Dementia Behind Bars

by Christine Kennard Health Professional

A combination of lengthy mandatory minimum prison sentences, increasing numbers of life sentences and reduced opportunities for parole means that prisons are having to care for much higher numbers of aging men and women. Human Rights Watch's report, published January 2012, highlights a number of issues caused by an aging prison population. In the US there are now 26,200 prisoners aged 65 or older. We know that age is a risk for Alzheimer's and some other types of dementia so this inevitably affects the prison population.

The Human Rights Watch report found the number of US state and federal prisoners age 65 or over grew at 94 times the rate of the total prison population between 2007 and 2010. The number of prisoners ages 65 or older increased by 63 percent as the total prison population increased by 0.7 percent. In 2010 8 percent of the prisoner population was 55 or older compared with 3 percent in 1995.

Although the statistics do change from State to State the overall picture is one of increasing numbers of older prisoners who require medical expenditure varying from 3 to 9 times higher than for other prisoners. In Georgia, for instance, incarcerated people over 65 years have average yearly medical costs of $5,801 compared with an average $961 for those under 65. Michigan has average estimated health costs that increased with prisoners age from $11,000 in the 55-59 age group to $40,000 for those aged 80 and over.

No matter what our personal opinions about crime and punishment we do have to remember that our societies are judged by, amongst other things, their humanity towards the frail and infirm and the care they receive. Another issue is the amount of pressure we choose to put on people whose job it is to look after others. Human Rights Watch are 'concerned that some elderly inmates are being unnecessarily held in prison despite the fact that their continued incarceration does little to serve the principal purposes of punishment: retribution, incapacitation, deterrence, and rehabilitation.'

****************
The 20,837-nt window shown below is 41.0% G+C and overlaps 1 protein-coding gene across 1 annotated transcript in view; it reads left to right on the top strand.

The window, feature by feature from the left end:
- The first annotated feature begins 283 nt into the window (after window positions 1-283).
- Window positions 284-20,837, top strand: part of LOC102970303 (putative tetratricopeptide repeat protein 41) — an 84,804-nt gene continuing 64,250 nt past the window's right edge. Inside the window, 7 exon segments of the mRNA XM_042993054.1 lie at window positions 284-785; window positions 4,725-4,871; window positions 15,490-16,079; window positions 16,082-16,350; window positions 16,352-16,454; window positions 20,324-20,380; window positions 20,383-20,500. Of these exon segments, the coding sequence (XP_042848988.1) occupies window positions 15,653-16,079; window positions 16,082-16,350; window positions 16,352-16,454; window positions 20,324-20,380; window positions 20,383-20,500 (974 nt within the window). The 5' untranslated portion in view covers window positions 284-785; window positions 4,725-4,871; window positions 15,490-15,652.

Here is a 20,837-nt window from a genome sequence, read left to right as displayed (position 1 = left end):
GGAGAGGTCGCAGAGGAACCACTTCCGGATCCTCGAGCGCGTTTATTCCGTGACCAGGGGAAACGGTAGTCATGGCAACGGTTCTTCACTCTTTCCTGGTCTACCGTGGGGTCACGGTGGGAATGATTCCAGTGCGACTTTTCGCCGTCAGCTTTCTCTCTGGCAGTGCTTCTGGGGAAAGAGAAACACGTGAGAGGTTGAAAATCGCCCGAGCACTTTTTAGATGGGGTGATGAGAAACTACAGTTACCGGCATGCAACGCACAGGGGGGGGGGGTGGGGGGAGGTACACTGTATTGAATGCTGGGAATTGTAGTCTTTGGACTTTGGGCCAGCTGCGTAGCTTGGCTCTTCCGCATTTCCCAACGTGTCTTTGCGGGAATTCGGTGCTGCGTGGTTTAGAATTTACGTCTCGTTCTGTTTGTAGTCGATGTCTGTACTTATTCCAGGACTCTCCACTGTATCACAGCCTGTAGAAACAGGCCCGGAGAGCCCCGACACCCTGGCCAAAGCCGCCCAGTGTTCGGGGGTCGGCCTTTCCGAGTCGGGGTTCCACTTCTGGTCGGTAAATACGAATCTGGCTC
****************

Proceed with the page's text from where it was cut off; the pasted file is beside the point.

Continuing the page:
Jamie Fellner, author of the of the report, 'Old Behaind Bars:The Ageing Prison Population in the United States', says that US correction officers 'now operate old age homes behind bars'. They are caring for people with dementia, the incontinent, prisoners with mobility, hearing and vision impairments and terminal illnesses. With security paramount, constrained institutional prison regimes, poor training in the needs of this group of prisoners and strict budgets, staff are limited in what they can offer to this highly vulnerable group.

In brief, Human Rights Watch urges State and Federal officials to:

  • Review custody and security rules and their implementation to ascertain which impose unnecessary hardship on older inmates and adopt appropriate modifications to those rules.

  • Consult with older incarcerated men and women directly.

  • Provide training for corrections officers working with older persons, including training in changing physical and mental conditions, and appropriate means of communication.

  • Monitor older prisoners to ensure they are not being victimized, and take the potential for victimization into consideration in their housing decisions.

  • Ensure that a senior official has the specific responsibility for monitoring, assessing, and pressing for improvements in confinement conditions for older prisoners.

Images and Summary and Recommendations of Old Behind Bars:The Aging Prison Population in the US

Christine Kennard
Meet Our Writer
Christine Kennard

Christine Kennard wrote about Alzheimer's for HealthCentral. She has many years of experience in private and public sector nursing care homes for people with dementia. She has worked in a variety of hospital, public and private health settings and specialized in community nursing. Christine is qualified in group analytic psychotherapy, is registered in general and mental health nursing and has a Masters degree.